We are not living in a gracious world.  But we are called to follow in God’s ways, in Jesus’ ways and be graceful.  We are called to celebrate God’s grace extended to all of us.  We are called to extend that grace ourselves.  

Tuesday, September 16, 2014

Sunday's Sermon - Risking it all for something better

Exodus 14:19-31
Romans 14:1-12
Matthew 18:21-35

As I reflected on today’s lectionary scriptures, they all seem to me to be calling us to take risks, to reach out in trust and faith for that better thing, that wholeness, that new way of being that God calls us to.  Not easy.  Never easy.  But it is what I hear, in different ways, in all three of today’s scriptures.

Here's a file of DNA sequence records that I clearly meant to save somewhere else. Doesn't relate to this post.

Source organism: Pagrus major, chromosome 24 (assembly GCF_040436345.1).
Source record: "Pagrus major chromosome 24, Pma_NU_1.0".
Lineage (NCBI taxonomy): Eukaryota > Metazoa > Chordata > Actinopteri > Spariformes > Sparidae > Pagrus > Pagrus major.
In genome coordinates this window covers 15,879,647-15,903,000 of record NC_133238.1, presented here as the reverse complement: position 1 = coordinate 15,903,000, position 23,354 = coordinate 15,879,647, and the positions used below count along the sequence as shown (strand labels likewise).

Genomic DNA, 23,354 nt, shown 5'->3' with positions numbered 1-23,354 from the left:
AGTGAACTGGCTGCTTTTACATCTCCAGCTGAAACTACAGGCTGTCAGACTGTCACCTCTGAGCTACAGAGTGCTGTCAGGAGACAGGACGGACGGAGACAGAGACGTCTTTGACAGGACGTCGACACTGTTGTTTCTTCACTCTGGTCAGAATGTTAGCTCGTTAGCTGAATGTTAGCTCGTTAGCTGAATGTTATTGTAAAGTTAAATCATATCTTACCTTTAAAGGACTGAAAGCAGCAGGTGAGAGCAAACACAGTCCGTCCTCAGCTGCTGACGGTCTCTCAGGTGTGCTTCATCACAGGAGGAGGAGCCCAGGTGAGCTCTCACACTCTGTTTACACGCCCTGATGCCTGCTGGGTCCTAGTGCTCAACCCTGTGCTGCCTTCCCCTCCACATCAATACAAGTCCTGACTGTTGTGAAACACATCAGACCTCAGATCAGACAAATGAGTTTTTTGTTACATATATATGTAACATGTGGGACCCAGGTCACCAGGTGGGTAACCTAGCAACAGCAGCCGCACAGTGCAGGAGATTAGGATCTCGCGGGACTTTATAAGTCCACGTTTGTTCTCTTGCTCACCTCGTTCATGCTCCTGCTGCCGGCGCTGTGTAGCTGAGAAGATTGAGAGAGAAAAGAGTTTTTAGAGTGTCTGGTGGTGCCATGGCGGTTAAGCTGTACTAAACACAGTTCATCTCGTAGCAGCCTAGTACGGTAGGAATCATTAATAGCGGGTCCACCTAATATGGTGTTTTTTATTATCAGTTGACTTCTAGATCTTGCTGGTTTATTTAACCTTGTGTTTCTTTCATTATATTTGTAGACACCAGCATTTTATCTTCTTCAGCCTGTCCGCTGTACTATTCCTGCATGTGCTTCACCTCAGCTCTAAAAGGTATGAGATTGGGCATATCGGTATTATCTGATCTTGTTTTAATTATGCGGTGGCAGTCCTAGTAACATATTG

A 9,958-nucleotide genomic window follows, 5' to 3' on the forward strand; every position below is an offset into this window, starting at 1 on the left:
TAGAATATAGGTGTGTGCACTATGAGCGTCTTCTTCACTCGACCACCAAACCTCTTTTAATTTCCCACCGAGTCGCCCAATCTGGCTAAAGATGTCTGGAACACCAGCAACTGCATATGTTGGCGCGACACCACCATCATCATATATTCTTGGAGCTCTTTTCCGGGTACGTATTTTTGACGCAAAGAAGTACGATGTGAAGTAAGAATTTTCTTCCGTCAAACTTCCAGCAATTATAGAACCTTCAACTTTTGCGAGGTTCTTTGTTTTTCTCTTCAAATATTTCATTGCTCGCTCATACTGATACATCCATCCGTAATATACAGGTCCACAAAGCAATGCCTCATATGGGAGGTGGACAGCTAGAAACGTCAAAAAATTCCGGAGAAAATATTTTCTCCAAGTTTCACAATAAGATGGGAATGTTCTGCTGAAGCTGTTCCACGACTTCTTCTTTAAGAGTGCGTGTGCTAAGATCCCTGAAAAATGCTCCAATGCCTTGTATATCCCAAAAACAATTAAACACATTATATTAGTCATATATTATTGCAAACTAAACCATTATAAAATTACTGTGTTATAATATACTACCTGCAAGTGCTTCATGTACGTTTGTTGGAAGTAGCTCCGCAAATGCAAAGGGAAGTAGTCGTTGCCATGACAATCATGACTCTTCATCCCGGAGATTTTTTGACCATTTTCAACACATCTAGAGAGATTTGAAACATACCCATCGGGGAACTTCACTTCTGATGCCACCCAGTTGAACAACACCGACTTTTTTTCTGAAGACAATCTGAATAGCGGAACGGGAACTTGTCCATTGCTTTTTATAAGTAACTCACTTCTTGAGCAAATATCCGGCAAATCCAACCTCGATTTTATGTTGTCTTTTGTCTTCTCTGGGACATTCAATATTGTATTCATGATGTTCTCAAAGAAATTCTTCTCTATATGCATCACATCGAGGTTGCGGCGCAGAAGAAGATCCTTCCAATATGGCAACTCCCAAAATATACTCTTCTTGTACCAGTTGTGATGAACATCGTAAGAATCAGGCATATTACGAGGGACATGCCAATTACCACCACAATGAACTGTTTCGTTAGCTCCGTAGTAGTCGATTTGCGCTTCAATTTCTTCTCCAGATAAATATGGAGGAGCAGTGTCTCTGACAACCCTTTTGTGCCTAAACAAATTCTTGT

The Israelites were called to risk everything in order to no longer be slaves in Egypt.  More, they were called to risk everything so that their children would no longer be slaves in Egypt.  For as we know, they were in the wilderness for 40 years, a generation and more passed before they came to their own place, their own home.  They risked everything so that their children might no longer be an enslaved people.  How scary for them!  How terrifying to leave everything they knew, everything they trusted, everything they experienced and understood and lived, for the risk of a better life for their kids.  Of course it was hard, horrible, and at times they expressed great anger at Moses, at Aaron, at GOD for leading them out, for encouraging such a rick.  There were many, many times when they felt, and said, and yelled that it would have been better to just stay slaves than to go through the painful, difficult transitions of risk, of change, not knowing for sure that they would have something better, but instead only hoping, trusting, having faith that they would.